Two state award domination

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It was interesting to note that all but one of the award winners at last night’s Australian Institute of Awards came from either New South Wales or Victoria. The exception being the VS1/SA Water Head Office by Hassell which took out the National Award for Sustainable Architecture. To the surprise of many, the night’s host, the Melbourne Recital Centre, was pipped for the Sir Zelman Cowen Award for Public Architecture by the National Portrait Gallery by Johnson Pilton Walker in what many consider the major prize of the night. I haven’t visited either of them so I can’t really compare them. Although the Recital Centre did take out the Emil Sodersten Award for Interior Architecture. In what I would class as a surprise, the Letterbox House by McBride Charles Ryan didn’t get a guernsey with the Robin Boyd Award for Residential Architecture going to Chenchow Little Architects for their Freshwater House, with the National Awards for Residential Architecture went to Neeson Murcutt Architecture for the Whale Beach House in Sydney and Zac’s House at Sorrento on the Mornington Peninsula. Also good to see some different names pick up awards this year, hopefully it continues next time around.

For a full list of winners, visit the AIA website.

A misguided bolt out of the blue

Everyone’s favourite neo-con commentator has taken a break from denying climate change to today take aim at Melbourne’s modern architecture. Obviously still basking in the post-coital glow of his recent vacation (if only it was permanent) Bolt waxes lyrical about some of the landmarks he has recently visited.

So I’ve just flown back from marvelling at the Coliseum in Rome, Schoenbrun Palace in Vienna and the Duomo in Milan with its hundreds of extravagant spires, each topped with a statue. The taxi from the airport is now taking me past Melbourne’s latest laughable attempt to build a landmark of its own – this time the Southern Star observation wheel.

Whilst I agree with his comments (I’m still feeling a little dirty) on the giant ferris wheel,  his comments regarding some of Melbourne’s more modern buildings are true to his neo-con roots.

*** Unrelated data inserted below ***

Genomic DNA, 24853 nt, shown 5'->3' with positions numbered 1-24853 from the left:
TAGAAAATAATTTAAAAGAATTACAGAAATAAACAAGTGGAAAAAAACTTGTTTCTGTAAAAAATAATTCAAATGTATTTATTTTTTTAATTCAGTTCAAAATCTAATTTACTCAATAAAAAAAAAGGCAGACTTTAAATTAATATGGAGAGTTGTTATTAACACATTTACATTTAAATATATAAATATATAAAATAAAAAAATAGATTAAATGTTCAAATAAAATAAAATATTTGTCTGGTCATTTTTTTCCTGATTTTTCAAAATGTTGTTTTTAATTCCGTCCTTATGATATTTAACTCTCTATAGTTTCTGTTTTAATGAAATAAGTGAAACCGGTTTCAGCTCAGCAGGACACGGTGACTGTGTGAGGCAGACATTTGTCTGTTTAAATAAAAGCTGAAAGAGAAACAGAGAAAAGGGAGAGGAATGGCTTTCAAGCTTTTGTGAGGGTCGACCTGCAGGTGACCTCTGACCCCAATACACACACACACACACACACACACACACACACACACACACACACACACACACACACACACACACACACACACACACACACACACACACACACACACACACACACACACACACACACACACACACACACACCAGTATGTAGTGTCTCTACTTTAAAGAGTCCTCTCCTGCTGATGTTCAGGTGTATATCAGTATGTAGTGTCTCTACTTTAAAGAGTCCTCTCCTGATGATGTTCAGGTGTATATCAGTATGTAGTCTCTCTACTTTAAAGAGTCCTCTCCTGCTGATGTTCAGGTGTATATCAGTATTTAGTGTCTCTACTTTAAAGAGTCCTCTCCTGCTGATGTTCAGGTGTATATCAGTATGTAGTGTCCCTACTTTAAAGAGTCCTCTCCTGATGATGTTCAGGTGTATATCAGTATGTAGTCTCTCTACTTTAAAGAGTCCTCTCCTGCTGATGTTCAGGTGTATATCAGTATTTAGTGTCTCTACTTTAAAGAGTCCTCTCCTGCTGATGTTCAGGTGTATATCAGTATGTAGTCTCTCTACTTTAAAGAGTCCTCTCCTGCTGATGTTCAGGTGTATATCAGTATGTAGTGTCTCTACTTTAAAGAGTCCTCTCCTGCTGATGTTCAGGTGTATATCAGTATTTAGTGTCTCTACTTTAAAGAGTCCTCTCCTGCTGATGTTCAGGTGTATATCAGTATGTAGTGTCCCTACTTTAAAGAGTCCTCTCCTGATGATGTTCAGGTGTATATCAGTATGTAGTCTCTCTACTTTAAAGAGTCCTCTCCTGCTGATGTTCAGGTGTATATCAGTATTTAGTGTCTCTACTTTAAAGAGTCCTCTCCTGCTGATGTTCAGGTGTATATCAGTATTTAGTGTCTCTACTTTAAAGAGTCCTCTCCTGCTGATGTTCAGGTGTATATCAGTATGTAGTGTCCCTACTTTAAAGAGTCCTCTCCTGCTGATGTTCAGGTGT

We once could build pretty, of course, but trace our decline. We’ve gone from the elegant Exhibition Building to the barren barn of exhibition space that’s Jeff’s Shed. From the stately Flinders St station to the wave-roofed gimmick of Southern Cross station. From jewelled Regent Theatre to the scraped-bare sterility of the new Melbourne Recital Centre, yet another building ruined by our modish determination to make our public architecture reflect the barrenness of Australia’s deserts.

Sorry Andrew, but I think you may be getting the Melbourne Recital Centre and the Australia Centre for Contemporary Art (ACCA) mixed up – I would hardly call Melbourne Recital Centre sterile. In fact it’s one of Melbourne’s most exciting buildings of recent times. And even ACCA is one of the prime reasons why Melbourne is considered at the forefront of design in the world. And has Mr Bolt actually used Flinder Street Station of late? It’s in a sad need of a serious makeover and don’t ask me what happened when they closed the toilets for renovations last year. Hardly an architectural icon.

But how could a Herald Sun article miss out on attempt to have a cheap shot at Federation Square. I’m pretty sure they campaigned for the removal of the “shard”.

But it’s also true that on the few times Melbourne now tries to build beautifully – monumentally – it fails. Take Federation Square, all surly elbows and cringing in camouflage colours – just the building for a generation of neo-barbarians with lip rings and bum antlers.

Whilst it had its early issues, Federation Square is slowing becoming one of the best public spaces in Melbourne, if not Australia. Maybe he forgets the masses of people that constantly turn out for events within the public plaza on a weekly basis. Where else would they go for such events? Complimenting the plaza, is the brilliant NGV Australia, Atrium and ACMI.

I’m sorry Andrew Bolt. but if this best you can do on your first day back from holiday maybe you should stick to your old themes of climate change, queue jumping and Kevin Rudd bashing because your attempt at criticising Melbourne’s thriving architecture scene has fallen flat on its face.

Award winning architecture

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It was no surprise to see the Melbourne Recital Centre and MTC Theatre Project by ARM take out all the big name awards Australian Institute of Architects Victorian Chapter Awards as it was the standout project of the year by a significant margin.

In terms of surprises, it was a little surprising to see the Canada Hotel Redevelopment by Hayball take out the Multiple Housing Architecture Award knocking off Wood Marsh’s Balencea Apartments project for the named award. The Canada Hotel Redevelopment also managed to take out the Melbourne Prize as well.

It was also good to see one of my favourite architects, Multiplicity pick up an award for their Chrystobel project – which I saw presented to the juries and always thought it was a chance to pick up an award.

For all the awards and the respective winners, visit here.